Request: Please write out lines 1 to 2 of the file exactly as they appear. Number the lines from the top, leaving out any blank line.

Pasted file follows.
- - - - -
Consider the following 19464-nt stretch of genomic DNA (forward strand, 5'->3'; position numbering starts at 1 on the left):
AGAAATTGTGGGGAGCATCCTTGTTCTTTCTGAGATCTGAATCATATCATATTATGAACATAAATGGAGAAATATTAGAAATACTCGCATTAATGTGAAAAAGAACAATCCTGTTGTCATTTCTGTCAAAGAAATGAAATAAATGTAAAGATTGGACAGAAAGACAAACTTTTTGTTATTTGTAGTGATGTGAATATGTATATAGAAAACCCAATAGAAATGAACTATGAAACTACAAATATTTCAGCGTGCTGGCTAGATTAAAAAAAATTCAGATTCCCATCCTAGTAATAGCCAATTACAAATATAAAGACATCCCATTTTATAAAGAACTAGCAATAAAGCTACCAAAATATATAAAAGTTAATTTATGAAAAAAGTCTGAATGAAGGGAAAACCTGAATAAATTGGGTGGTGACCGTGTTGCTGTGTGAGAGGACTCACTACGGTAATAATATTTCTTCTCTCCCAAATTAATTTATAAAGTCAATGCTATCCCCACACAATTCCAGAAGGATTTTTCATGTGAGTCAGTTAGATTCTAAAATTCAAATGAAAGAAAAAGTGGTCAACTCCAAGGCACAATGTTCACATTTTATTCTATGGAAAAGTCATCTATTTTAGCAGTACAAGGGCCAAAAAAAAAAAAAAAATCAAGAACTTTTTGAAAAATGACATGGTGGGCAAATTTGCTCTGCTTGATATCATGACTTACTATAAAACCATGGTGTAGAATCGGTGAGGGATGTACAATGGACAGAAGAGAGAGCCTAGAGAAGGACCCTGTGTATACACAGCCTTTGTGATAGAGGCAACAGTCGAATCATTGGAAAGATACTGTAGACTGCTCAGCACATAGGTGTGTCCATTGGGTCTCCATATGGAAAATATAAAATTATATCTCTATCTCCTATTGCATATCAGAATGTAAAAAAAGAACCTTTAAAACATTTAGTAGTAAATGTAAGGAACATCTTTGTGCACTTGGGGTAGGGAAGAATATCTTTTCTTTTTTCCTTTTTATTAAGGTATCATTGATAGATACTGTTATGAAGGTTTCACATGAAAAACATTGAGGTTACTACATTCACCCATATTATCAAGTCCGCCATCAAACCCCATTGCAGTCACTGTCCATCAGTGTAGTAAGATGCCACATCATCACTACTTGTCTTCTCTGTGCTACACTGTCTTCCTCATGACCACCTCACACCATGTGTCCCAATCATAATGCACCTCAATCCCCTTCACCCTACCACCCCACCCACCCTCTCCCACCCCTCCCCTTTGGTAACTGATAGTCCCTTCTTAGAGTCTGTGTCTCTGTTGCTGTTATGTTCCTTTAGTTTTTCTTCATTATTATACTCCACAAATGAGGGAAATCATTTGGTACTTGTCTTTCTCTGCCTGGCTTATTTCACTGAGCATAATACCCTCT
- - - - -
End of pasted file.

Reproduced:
Consider the following 19464-nt stretch of genomic DNA (forward strand, 5'->3'; position numbering starts at 1 on the left):
AGAAATTGTGGGGAGCATCCTTGTTCTTTCTGAGATCTGAATCATATCATATTATGAACATAAATGGAGAAATATTAGAAATACTCGCATTAATGTGAAAAAGAACAATCCTGTTGTCATTTCTGTCAAAGAAATGAAATAAATGTAAAGATTGGACAGAAAGACAAACTTTTTGTTATTTGTAGTGATGTGAATATGTATATAGAAAACCCAATAGAAATGAACTATGAAACTACAAATATTTCAGCGTGCTGGCTAGATTAAAAAAAATTCAGATTCCCATCCTAGTAATAGCCAATTACAAATATAAAGACATCCCATTTTATAAAGAACTAGCAATAAAGCTACCAAAATATATAAAAGTTAATTTATGAAAAAAGTCTGAATGAAGGGAAAACCTGAATAAATTGGGTGGTGACCGTGTTGCTGTGTGAGAGGACTCACTACGGTAATAATATTTCTTCTCTCCCAAATTAATTTATAAAGTCAATGCTATCCCCACACAATTCCAGAAGGATTTTTCATGTGAGTCAGTTAGATTCTAAAATTCAAATGAAAGAAAAAGTGGTCAACTCCAAGGCACAATGTTCACATTTTATTCTATGGAAAAGTCATCTATTTTAGCAGTACAAGGGCCAAAAAAAAAAAAAAAATCAAGAACTTTTTGAAAAATGACATGGTGGGCAAATTTGCTCTGCTTGATATCATGACTTACTATAAAACCATGGTGTAGAATCGGTGAGGGATGTACAATGGACAGAAGAGAGAGCCTAGAGAAGGACCCTGTGTATACACAGCCTTTGTGATAGAGGCAACAGTCGAATCATTGGAAAGATACTGTAGACTGCTCAGCACATAGGTGTGTCCATTGGGTCTCCATATGGAAAATATAAAATTATATCTCTATCTCCTATTGCATATCAGAATGTAAAAAAAGAACCTTTAAAACATTTAGTAGTAAATGTAAGGAACATCTTTGTGCACTTGGGGTAGGGAAGAATATCTTTTCTTTTTTCCTTTTTATTAAGGTATCATTGATAGATACTGTTATGAAGGTTTCACATGAAAAACATTGAGGTTACTACATTCACCCATATTATCAAGTCCGCCATCAAACCCCATTGCAGTCACTGTCCATCAGTGTAGTAAGATGCCACATCATCACTACTTGTCTTCTCTGTGCTACACTGTCTTCCTCATGACCACCTCACACCATGTGTCCCAATCATAATGCACCTCAATCCCCTTCACCCTACCACCCCACCCACCCTCTCCCACCCCTCCCCTTTGGTAACTGATAGTCCCTTCTTAGAGTCTGTGTCTCTGTTGCTGTTATGTTCCTTTAGTTTTTCTTCATTATTATACTCCACAAATGAGGGAAATCATTTGGTACTTGTCTTTCTCTGCCTGGCTTATTTCACTGAGCATAATACCCTCT